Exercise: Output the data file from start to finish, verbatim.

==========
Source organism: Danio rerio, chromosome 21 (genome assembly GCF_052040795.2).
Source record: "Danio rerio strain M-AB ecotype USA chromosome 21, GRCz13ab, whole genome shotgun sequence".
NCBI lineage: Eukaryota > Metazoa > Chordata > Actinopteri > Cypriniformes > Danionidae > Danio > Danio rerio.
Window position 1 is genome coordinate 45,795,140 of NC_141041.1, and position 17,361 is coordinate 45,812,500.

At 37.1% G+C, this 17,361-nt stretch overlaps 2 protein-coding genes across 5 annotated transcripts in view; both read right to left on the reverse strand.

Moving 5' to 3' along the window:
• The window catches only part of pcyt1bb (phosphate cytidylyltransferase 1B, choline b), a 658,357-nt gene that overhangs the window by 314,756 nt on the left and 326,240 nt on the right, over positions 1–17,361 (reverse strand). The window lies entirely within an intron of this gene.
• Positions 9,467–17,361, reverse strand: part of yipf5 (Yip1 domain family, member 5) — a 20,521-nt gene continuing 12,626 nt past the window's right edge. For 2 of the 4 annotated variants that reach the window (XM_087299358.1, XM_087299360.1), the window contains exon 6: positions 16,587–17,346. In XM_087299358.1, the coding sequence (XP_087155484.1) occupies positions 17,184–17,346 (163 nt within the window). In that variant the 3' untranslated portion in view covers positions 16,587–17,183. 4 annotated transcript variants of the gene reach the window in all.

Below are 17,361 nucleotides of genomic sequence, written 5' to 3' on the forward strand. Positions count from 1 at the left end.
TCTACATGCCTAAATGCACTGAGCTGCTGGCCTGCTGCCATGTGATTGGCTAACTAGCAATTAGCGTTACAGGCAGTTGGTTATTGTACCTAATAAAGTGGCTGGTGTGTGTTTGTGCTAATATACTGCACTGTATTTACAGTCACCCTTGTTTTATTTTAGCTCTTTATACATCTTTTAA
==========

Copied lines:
Source organism: Danio rerio, chromosome 21 (genome assembly GCF_052040795.2).
Source record: "Danio rerio strain M-AB ecotype USA chromosome 21, GRCz13ab, whole genome shotgun sequence".
NCBI lineage: Eukaryota > Metazoa > Chordata > Actinopteri > Cypriniformes > Danionidae > Danio > Danio rerio.
Window position 1 is genome coordinate 45,795,140 of NC_141041.1, and position 17,361 is coordinate 45,812,500.

At 37.1% G+C, this 17,361-nt stretch overlaps 2 protein-coding genes across 5 annotated transcripts in view; both read right to left on the reverse strand.

Moving 5' to 3' along the window:
• The window catches only part of pcyt1bb (phosphate cytidylyltransferase 1B, choline b), a 658,357-nt gene that overhangs the window by 314,756 nt on the left and 326,240 nt on the right, over positions 1–17,361 (reverse strand). The window lies entirely within an intron of this gene.
• Positions 9,467–17,361, reverse strand: part of yipf5 (Yip1 domain family, member 5) — a 20,521-nt gene continuing 12,626 nt past the window's right edge. For 2 of the 4 annotated variants that reach the window (XM_087299358.1, XM_087299360.1), the window contains exon 6: positions 16,587–17,346. In XM_087299358.1, the coding sequence (XP_087155484.1) occupies positions 17,184–17,346 (163 nt within the window). In that variant the 3' untranslated portion in view covers positions 16,587–17,183. 4 annotated transcript variants of the gene reach the window in all.

Below are 17,361 nucleotides of genomic sequence, written 5' to 3' on the forward strand. Positions count from 1 at the left end.
TCTACATGCCTAAATGCACTGAGCTGCTGGCCTGCTGCCATGTGATTGGCTAACTAGCAATTAGCGTTACAGGCAGTTGGTTATTGTACCTAATAAAGTGGCTGGTGTGTGTTTGTGCTAATATACTGCACTGTATTTACAGTCACCCTTGTTTTATTTTAGCTCTTTATACATCTTTTAA